Exhibitor Viewpoint: Wolfgang Huber, Stephan Türkay, Lawo

IP technology has completely changed the way modern radio systems are designed
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As the NAB Show gets closer, we continue our series of short Q&As with manufacturers about their plans and offerings, to help you get the most out of the big annual trade show. Wolfgang Huber heads up public relations for Lawo and Stephan Türkay is product manager Radio/OnAir.

Radio World: How has business been for the company since last year’s NAB Show?
Lawo: After a very successful NAB Show in 2014 the year has been tremendously successful. The mix of new products like the first touchscreen-based radio console, Crystal Clear, or the purely software-based small console Jade Studio, our approach to workflow using a higher degree of automated operation to our broad experience on highly networked systems seems to have answered a lot of the demands that radio equipment manufacturers and broadcasters have these days.

RW: What do you anticipate will be the most significant technology trend at the 2015 NAB Show?
Lawo: When purely talking technology, the use of IP technology for audio distribution and control is certainly the hot topic these days. We are especially happy to see that Lawo’s approach in pushing manufacturer-independent standards like AES67 and the open source control protocol Ember+ is broadly accepted and used in the market. Looking at the list of compatible new products that will be introduced industry-wide at the NAB Show this year, we sense that the door for deeply networked systems over IP is now wide open.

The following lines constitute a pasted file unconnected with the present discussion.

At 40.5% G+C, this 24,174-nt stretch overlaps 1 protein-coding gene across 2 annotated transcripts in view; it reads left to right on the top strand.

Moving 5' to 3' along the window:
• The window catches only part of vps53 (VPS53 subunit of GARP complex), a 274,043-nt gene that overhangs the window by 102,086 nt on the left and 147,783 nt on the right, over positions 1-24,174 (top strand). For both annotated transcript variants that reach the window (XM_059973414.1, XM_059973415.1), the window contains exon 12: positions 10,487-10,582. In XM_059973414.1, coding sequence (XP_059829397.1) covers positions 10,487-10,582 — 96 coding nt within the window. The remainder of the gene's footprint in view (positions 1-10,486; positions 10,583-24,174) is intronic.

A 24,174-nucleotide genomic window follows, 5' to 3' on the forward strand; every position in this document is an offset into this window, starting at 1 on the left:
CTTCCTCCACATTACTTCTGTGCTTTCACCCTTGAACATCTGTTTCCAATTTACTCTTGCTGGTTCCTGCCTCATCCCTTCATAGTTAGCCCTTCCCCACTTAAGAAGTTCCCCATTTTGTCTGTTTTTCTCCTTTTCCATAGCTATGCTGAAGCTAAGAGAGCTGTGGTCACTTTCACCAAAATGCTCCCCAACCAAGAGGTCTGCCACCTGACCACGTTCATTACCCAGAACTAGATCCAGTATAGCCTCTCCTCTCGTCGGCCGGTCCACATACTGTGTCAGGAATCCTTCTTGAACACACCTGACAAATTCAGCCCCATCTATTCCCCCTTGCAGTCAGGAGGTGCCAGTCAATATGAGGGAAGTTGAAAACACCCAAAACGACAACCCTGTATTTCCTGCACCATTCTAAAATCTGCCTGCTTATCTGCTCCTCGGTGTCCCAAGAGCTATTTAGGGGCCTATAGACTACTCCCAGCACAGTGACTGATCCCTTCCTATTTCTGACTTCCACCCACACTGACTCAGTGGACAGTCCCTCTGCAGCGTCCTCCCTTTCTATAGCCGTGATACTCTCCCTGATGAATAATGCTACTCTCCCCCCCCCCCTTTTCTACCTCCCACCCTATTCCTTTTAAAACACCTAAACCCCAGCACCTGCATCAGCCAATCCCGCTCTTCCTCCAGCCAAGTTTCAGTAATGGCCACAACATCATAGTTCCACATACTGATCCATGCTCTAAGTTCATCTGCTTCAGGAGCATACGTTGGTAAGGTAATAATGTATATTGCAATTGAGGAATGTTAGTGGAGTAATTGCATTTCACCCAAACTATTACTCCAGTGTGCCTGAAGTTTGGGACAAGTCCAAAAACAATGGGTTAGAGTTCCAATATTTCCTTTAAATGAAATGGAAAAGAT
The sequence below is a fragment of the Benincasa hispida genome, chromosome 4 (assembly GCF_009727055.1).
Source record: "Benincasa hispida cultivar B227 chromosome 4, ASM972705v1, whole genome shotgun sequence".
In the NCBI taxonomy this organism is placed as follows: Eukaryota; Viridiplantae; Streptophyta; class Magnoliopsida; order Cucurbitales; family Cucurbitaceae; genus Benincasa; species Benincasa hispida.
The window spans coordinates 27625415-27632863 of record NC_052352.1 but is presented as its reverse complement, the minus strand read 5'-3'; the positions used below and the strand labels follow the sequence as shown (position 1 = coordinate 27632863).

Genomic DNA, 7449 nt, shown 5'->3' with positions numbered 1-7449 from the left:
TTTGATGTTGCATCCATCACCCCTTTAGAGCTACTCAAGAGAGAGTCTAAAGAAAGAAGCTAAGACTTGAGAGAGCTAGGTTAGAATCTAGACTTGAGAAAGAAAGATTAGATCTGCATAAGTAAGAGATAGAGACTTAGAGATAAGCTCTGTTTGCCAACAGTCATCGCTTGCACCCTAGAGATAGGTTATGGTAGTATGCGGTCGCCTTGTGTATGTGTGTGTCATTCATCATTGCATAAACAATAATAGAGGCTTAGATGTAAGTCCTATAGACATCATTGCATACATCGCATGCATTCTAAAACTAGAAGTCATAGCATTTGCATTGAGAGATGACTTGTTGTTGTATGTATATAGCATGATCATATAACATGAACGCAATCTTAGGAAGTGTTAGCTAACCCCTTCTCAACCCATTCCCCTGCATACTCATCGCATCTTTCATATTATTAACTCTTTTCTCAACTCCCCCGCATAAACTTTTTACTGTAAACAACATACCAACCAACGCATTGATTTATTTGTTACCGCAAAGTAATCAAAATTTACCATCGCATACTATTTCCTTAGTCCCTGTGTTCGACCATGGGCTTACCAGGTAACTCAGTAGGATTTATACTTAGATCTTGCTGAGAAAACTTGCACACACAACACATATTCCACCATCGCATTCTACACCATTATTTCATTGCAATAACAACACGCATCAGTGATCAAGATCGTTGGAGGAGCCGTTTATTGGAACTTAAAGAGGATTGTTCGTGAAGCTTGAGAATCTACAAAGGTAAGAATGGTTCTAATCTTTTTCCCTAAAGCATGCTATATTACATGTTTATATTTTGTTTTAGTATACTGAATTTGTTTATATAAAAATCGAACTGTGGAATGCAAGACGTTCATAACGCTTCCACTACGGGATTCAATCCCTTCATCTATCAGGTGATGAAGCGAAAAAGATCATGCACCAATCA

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Wolfgang Huber RW: What new goodies will your company be showing? Why should attendees visit your booth?
Lawo: Radio broadcasters these days are under heavy pressure with the need to produce more content for more channels in less time and with the same amount or sometimes fewer people. To keep up with this output, optimized workflows and flexibility are the key aspect to a successful operation of the broadcast plant. Lawo’s highly-adaptable approach and solutions can be experienced on a fully working, real-world radio setup that shows how we address those demands every day all around the globe.

Of course the NAB Show is a perfect place to introduce new products and we will introduce new 64x64 audio channel Ravenna/AES67 extension cards for our radio console and router range enabling them to become high-density audio over IP nodes.

Furthermore, we will debut a new approach to visual radio by combining Lawo radio consoles and video products. Video signals can be attached to certain live audio sources and by audio detection the video automatically follows the audio. This way a video shot can be selected by just speaking into the microphone. In addition to visual radio, the same concept can be used to provide fully-automated audio and video coverage of sporting events, parliamentary meetings and surveillance applications.

RW: IP technology has affected console makers such as Lawo greatly over the last decade. It has made many things possible. What further technological developments can we expect in the near future?